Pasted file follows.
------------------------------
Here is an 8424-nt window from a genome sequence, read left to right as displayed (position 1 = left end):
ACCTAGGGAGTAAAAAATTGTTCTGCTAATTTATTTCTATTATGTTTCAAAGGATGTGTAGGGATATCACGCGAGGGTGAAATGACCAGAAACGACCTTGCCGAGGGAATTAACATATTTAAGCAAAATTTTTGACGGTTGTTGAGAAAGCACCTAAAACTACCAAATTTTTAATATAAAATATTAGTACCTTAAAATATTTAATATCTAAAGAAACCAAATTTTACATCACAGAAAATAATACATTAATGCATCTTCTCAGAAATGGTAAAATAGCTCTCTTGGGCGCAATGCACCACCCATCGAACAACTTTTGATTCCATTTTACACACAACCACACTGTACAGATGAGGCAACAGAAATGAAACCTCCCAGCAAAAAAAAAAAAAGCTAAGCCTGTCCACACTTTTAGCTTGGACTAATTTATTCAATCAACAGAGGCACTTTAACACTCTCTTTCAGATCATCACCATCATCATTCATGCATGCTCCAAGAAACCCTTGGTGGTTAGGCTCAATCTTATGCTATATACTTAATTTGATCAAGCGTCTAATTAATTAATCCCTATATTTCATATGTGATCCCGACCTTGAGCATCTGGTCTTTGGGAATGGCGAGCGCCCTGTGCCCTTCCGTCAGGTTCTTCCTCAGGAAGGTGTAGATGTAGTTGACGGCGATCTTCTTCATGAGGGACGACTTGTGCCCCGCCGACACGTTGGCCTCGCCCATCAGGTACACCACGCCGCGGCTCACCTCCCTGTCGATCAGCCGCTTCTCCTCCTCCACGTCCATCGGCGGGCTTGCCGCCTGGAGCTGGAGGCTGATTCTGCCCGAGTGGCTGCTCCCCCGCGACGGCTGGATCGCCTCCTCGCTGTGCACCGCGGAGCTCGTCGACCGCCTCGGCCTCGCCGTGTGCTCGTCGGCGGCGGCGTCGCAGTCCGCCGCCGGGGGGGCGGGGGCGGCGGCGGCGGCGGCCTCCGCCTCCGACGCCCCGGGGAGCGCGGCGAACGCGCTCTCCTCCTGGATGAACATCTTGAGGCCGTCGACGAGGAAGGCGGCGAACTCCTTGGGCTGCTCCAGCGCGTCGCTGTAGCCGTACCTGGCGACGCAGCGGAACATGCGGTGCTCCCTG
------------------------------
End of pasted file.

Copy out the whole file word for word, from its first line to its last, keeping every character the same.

Here is an 8424-nt window from a genome sequence, read left to right as displayed (position 1 = left end):
ACCTAGGGAGTAAAAAATTGTTCTGCTAATTTATTTCTATTATGTTTCAAAGGATGTGTAGGGATATCACGCGAGGGTGAAATGACCAGAAACGACCTTGCCGAGGGAATTAACATATTTAAGCAAAATTTTTGACGGTTGTTGAGAAAGCACCTAAAACTACCAAATTTTTAATATAAAATATTAGTACCTTAAAATATTTAATATCTAAAGAAACCAAATTTTACATCACAGAAAATAATACATTAATGCATCTTCTCAGAAATGGTAAAATAGCTCTCTTGGGCGCAATGCACCACCCATCGAACAACTTTTGATTCCATTTTACACACAACCACACTGTACAGATGAGGCAACAGAAATGAAACCTCCCAGCAAAAAAAAAAAAAGCTAAGCCTGTCCACACTTTTAGCTTGGACTAATTTATTCAATCAACAGAGGCACTTTAACACTCTCTTTCAGATCATCACCATCATCATTCATGCATGCTCCAAGAAACCCTTGGTGGTTAGGCTCAATCTTATGCTATATACTTAATTTGATCAAGCGTCTAATTAATTAATCCCTATATTTCATATGTGATCCCGACCTTGAGCATCTGGTCTTTGGGAATGGCGAGCGCCCTGTGCCCTTCCGTCAGGTTCTTCCTCAGGAAGGTGTAGATGTAGTTGACGGCGATCTTCTTCATGAGGGACGACTTGTGCCCCGCCGACACGTTGGCCTCGCCCATCAGGTACACCACGCCGCGGCTCACCTCCCTGTCGATCAGCCGCTTCTCCTCCTCCACGTCCATCGGCGGGCTTGCCGCCTGGAGCTGGAGGCTGATTCTGCCCGAGTGGCTGCTCCCCCGCGACGGCTGGATCGCCTCCTCGCTGTGCACCGCGGAGCTCGTCGACCGCCTCGGCCTCGCCGTGTGCTCGTCGGCGGCGGCGTCGCAGTCCGCCGCCGGGGGGGCGGGGGCGGCGGCGGCGGCGGCCTCCGCCTCCGACGCCCCGGGGAGCGCGGCGAACGCGCTCTCCTCCTGGATGAACATCTTGAGGCCGTCGACGAGGAAGGCGGCGAACTCCTTGGGCTGCTCCAGCGCGTCGCTGTAGCCGTACCTGGCGACGCAGCGGAACATGCGGTGCTCCCTG